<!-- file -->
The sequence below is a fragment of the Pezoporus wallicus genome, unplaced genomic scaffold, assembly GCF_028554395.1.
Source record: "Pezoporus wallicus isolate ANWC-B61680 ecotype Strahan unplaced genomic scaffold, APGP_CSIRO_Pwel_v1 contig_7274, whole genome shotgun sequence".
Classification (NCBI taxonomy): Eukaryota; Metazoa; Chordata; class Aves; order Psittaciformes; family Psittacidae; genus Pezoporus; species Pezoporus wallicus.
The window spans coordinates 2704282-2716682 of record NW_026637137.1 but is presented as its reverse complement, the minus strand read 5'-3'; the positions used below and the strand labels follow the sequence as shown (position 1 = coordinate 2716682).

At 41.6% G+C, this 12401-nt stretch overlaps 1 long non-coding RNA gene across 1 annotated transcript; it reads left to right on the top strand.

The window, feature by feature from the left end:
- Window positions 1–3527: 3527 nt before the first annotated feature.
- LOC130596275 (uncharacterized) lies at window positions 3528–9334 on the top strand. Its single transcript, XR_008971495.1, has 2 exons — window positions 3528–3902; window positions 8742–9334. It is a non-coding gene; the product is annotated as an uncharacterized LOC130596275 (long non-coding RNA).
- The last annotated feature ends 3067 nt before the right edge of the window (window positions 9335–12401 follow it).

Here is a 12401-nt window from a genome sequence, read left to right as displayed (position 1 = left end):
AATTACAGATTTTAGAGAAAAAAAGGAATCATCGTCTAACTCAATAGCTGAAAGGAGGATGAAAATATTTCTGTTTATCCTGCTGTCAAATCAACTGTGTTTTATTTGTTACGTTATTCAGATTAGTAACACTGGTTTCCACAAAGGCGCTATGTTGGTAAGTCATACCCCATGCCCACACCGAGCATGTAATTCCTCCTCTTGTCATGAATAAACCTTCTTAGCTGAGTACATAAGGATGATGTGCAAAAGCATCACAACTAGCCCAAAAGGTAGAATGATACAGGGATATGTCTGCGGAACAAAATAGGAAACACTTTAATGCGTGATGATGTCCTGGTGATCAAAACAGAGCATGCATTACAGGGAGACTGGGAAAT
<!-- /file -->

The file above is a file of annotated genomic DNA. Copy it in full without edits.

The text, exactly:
The sequence below is a fragment of the Pezoporus wallicus genome, unplaced genomic scaffold, assembly GCF_028554395.1.
Source record: "Pezoporus wallicus isolate ANWC-B61680 ecotype Strahan unplaced genomic scaffold, APGP_CSIRO_Pwel_v1 contig_7274, whole genome shotgun sequence".
Classification (NCBI taxonomy): Eukaryota; Metazoa; Chordata; class Aves; order Psittaciformes; family Psittacidae; genus Pezoporus; species Pezoporus wallicus.
The window spans coordinates 2704282-2716682 of record NW_026637137.1 but is presented as its reverse complement, the minus strand read 5'-3'; the positions used below and the strand labels follow the sequence as shown (position 1 = coordinate 2716682).

At 41.6% G+C, this 12401-nt stretch overlaps 1 long non-coding RNA gene across 1 annotated transcript; it reads left to right on the top strand.

The window, feature by feature from the left end:
- Window positions 1–3527: 3527 nt before the first annotated feature.
- LOC130596275 (uncharacterized) lies at window positions 3528–9334 on the top strand. Its single transcript, XR_008971495.1, has 2 exons — window positions 3528–3902; window positions 8742–9334. It is a non-coding gene; the product is annotated as an uncharacterized LOC130596275 (long non-coding RNA).
- The last annotated feature ends 3067 nt before the right edge of the window (window positions 9335–12401 follow it).

Here is a 12401-nt window from a genome sequence, read left to right as displayed (position 1 = left end):
AATTACAGATTTTAGAGAAAAAAAGGAATCATCGTCTAACTCAATAGCTGAAAGGAGGATGAAAATATTTCTGTTTATCCTGCTGTCAAATCAACTGTGTTTTATTTGTTACGTTATTCAGATTAGTAACACTGGTTTCCACAAAGGCGCTATGTTGGTAAGTCATACCCCATGCCCACACCGAGCATGTAATTCCTCCTCTTGTCATGAATAAACCTTCTTAGCTGAGTACATAAGGATGATGTGCAAAAGCATCACAACTAGCCCAAAAGGTAGAATGATACAGGGATATGTCTGCGGAACAAAATAGGAAACACTTTAATGCGTGATGATGTCCTGGTGATCAAAACAGAGCATGCATTACAGGGAGACTGGGAAAT